|dc.description.abstracteng||Radiotherapy is an important method to treat tumors. The positive effects of irradiation on tumoral tissue are thought to be due to the damage of the DNA of tumor cells and the damage of tumor vessels. Radiation as single or together with anti-tumor drugs is a main therapy against cancer. Recent development in the radiotherapy such as respiratory-gated radiotherapy and the amelioration of stereotactic techniques has made radiotherapy of liver tumors possible. However, there has been little knowledge how irradiation affects healthy tissue. Accordingly, the effect of irradiation on healthy liver tissue is still poorly understood.
The liver is responsible for energy metabolism and detoxification. Its lobules represent a sponge of vessels and hepatocyte cords with adjacent Kupffer cells and with a varying oxygen tension, implicating sensitivity to oxidative stress mechanisms. The liver is thus considered to be sensitive to irradiation, which together with other noxae could lead to liver damage (e.g. development of fibrosis/cirrhosis) over the course of time. Hence, irradiation might cause damage of (non-tumoral) liver tissue. Radiation-Iinduced Liver Disease (RILD) is a clinical complication characterized by the appearance of ascites and signs of decreased liver function. Histopathology shows veno-occlusive disease and atrophy of adjacent hepatocytes.
Irradiation is known to induce an inflammatory response and affects fat metabolic pathways where cytokines, especially Tumor Necrosis Factor-α (TNF-α), play a key role. Although, a link between hepatic inflammation and fat accumulation has been described, the metabolic changes after irradiation have been poorly studied.
The aim of the current study was to investigate changes in fat uptake and lipid profile after radiation-induced liver damage. Furthermore, the genes encoding proteins which are involved in transport of fat into the liver after selective liver irradiation were analyzed.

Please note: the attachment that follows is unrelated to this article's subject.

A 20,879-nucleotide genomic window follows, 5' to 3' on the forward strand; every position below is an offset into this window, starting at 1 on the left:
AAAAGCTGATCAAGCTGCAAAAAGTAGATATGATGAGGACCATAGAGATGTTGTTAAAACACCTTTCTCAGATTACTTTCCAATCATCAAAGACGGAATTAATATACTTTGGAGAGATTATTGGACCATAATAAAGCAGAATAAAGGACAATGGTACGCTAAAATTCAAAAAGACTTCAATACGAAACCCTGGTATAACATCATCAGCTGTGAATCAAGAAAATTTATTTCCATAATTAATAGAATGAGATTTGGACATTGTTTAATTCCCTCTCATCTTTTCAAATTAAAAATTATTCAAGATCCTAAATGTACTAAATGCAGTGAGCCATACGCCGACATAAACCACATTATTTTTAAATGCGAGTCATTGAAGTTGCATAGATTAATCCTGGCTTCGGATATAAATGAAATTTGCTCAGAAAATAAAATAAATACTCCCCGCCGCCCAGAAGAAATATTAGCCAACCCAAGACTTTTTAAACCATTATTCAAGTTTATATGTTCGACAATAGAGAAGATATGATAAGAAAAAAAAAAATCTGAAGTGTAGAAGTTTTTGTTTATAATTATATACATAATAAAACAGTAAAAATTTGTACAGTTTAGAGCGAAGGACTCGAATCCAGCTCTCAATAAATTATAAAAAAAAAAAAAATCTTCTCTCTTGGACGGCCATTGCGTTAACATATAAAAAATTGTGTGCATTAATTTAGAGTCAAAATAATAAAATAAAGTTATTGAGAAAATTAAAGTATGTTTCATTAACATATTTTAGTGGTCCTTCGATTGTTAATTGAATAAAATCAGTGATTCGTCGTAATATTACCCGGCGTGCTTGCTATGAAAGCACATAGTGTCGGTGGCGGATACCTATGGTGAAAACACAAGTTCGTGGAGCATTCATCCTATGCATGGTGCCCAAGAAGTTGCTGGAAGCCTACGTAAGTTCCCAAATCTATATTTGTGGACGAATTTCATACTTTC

Rat livers were selectively irradiated in vivo (25 Gy), sham-irradiated rats served as controls. In addition to the rat model, already established in our laboratory, a mouse model of selective single-dose irradiation (25 Gy) in presence or absence of TNF-α and anti-TNF-α antibody, infliximab (IFX), was established.
Nile red and Sudan staining were used to observe the fat accumulation in liver tissue. Hepatic lipids were studied by colorimetric assays in liver tissue and serum. Protein level and mRNA expressions were studied by immunohistology, Western Blot analysis and RT-PCR in liver tissue, respectively. Changes in FAT/CD36 protein level were studied in vitro in a human monocyte cell line U937 after irradiation in presence or absence of anti-TNF-α antibody.
In rat liver, Nile-Red staining of cryosections showed a quick (12–48 hours (h)) increase of fat droplets. Accordingly, concentrations of hepatic triglycerides (TG) and free fatty acids (FFA) were elevated. An early increase (3-6 h) in the serum level of High Density Lipoprotein-Cholesterol (HDL-C), TG and cholesterol was measured after single-dose irradiation in rat liver followed by a decrease thereafter.
In addition, an increased mRNA expression of the fat transporter protein FAT/CD36 was detected, immunohistochemistry revealed basolateral and cytoplasmic localization of this transporter in hepatocytes. Moreover, apolipoprotein-B100, -C3 and key enzymes of fat metabolism (acetyl-CoA carboxylase, lipoprotein lipase, carnitine palmitoyltransferase, malonyl-CoA decarboxylase) involved in fat metabolism were induced at 12–24 h. An early activation of the NFκB pathway (IκBα) by TNF-α was seen, followed by a significant elevation of serum markers for liver damage (AST and GLDH) after single-dose irradiation in rat liver. TNF-α blockage by anti-TNF-α in cell culture (U937) prevented the increase of FAT/CD36 protein level caused by irradiation.
Similar to what was observed in rat liver, an early (1-3 h) induction of TNF-α gene expression, a pro-inflammatory protein, was seen in mouse liver tissue compared to sham-irradiated controls. Increased TNF-α expression was followed by elevated hepatic TG concentration (6-12 h). In contrast, a decreased TG level was detected in the serum of irradiated animals at the same time points when liver TG were elevated.
Corresponding to TG levels in mouse liver, Sudan staining of liver cryosections showed a quick (3-6 h) accumulation and increase in size of fat droplets after irradiation. In parallel, the fat transporter FAT/CD36 was increased at protein level after irradiation. In vivo, TNF-α blockage by anti-TNF-α in mice liver prevented the increase of FAT/CD36.
Immunohistochemistry showed the basolateral and cytoplasmic localization in mice hepatocytes. Moreover, co-localization of FAT/CD36 was detected in CK-19+- (billary cells), SMA+- (myofibroblast) and F4/80+- (macrophages) cells in mouse liver.
The results (in vivo and in vitro) suggest that IFX, by blocking soluble TNF-α, inhibits FAT/CD36 on protein level, preventing the increase of FAT/CD36 caused by TNF-α or/and irradiation in liver experiments, a prerequisite to control fat transport into tissue.
The observed effect of anti-TNF-α might contribute to a reduction of inflammatory processes caused by irradiation and/or TNF-α in liver. Moreover, the presence of FAT/CD36 in different liver cell types apart from hepatocytes strongly suggests their active involvement in liver fat uptake mechanisms.||de